HAMMER: Well, I think that these reactionary politicians went beyond mere advocacy of their anti-union propaganda and seemed to have gone a couple of steps further in actually attempting to blackmail the corporation, attempting to blackmail Volkswagen, for even contemplating having union representation in the plant. And the blackmail was in the form of if you don’t do what we want you to do, i.e. no union, then we will reconsider whether we will give you $300 million worth of subsidies. And on the other hand you had Corker, who is no friend of the UAW, and no friend of unions, for that matter, who was saying that VW assured him that there’d to be work there, but only on the condition that there be no union. So I think when they went to these lengths to attack the unionizing drive, that the UAW had sufficient reason to say that this was not only free speech but actually interference and blackmail to prevent VW workers from organizing.

WORONCZUK: You know, it’s pretty amazing to see how openly they said that they wouldn’t show up at the hearing, that they would just basically reject their summons. Why do you think that they felt so comfortable to do so?

HAMMER: Well, I’ve had some experience with the NLRB but certainly not at the level of–you know, where you’re involved with organizing drives. But the law that is the foundation of the National Labor Relations Board is fairly weak. For example, if there is wrongdoing on the part of a corporation and the NLRB determines that, in violation of the NLRA, there are hardly any penalties. I mean, like, you know. So it is my sense that there are no penalties for these senators and state politicians refusing to testify. I don’t get the sense that there’s any ability that the NLRB has to compel them to testify.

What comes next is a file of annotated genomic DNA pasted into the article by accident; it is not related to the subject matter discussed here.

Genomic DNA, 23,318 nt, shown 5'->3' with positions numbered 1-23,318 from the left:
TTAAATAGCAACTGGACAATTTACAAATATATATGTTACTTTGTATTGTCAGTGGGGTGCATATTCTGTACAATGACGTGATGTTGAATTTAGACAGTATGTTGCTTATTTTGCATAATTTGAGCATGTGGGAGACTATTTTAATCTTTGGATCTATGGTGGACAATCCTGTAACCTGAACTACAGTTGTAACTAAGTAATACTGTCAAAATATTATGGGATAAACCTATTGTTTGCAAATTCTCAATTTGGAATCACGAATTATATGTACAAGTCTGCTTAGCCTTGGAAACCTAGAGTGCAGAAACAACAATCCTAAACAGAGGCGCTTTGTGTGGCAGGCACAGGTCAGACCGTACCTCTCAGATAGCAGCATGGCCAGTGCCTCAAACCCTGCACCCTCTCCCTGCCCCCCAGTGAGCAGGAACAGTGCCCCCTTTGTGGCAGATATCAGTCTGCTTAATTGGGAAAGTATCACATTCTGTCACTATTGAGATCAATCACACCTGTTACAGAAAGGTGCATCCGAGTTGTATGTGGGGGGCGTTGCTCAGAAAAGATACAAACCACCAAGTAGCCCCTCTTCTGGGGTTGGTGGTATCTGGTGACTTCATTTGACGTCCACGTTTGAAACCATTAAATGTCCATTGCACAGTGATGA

So I think it speaks to the weakness of labor law in the U.S. and that labor law–the unions, and the UAW in particular, have been seeking labor law reform since 1978. And even though we’ve had Democratic administrations in power over that period of time between then and now, we’ve never been able to reform the law and make it stronger on behalf of labor. It’s really tilted in favor of the corporations.

WORONCZUK: So now that the appeal has been withdrawn, the governor of Tennessee has said that the plant can go ahead with expansion, and it seems like the $300 million incentive package that they had offered to VW will be given to them. So some might argue that this is good for workers and good for business. There’ll be more jobs, and there’ll be more profit for VW. What would you say in response?

HAMMER: Well, I think that VW workers want to see more work there. There’s no question about it. I think that my understanding is that when VW was first established–and this had a lot to do with Corker–that the state gave them something like a half billion dollars worth of subsidies–so this another $300 million on top of that–so that the UAW said, well, we should be wanting these $300 million worth of subsidies to be given unconditionally to get that work. And I think–at some point I think the workers, and certainly in the community, in Chattanooga and throughout Tennessee, would be asking, well, shouldn’t we make some stipulations in return for the subsidies?

But I definitely think that VW had been planning to put the work there. I’m sure that the workers want to see the work there. And I think that there probably should be some negotiation with VW to give some kind of community benefit agreements or something to the effect that would benefit the community in exchange for getting the subsidies.

WORONCZUK: Okay. Frank Hammer, thank you so much for joining us.

HAMMER: I thank you.

WORONCZUK: And thank you for joining us on The Real News Network.


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Frank Hammer is a member of the Real News Network Board of Directors, and has been a social justice activist for nearly 50 years. He spent the last 40 years in the labor movement as an autoworker and a member, elected officer, staff representative, and now retiree of the United Auto Workers. Frank was the former president of the Greenacres Woodward Civic Association in Detroit, and he currently represents the association as a member of the Michigan State Fairgrounds Advisory Committee. He is a lecturer in the Labor Studies Programs at Wayne State and Indiana Universities. He’s a board member of the Michigan Coalition for Human Rights, an activist with South East Michigan Jobs with Justice, the School of the Americas Watch (SOAW-UAW), and the Autoworker Caravan.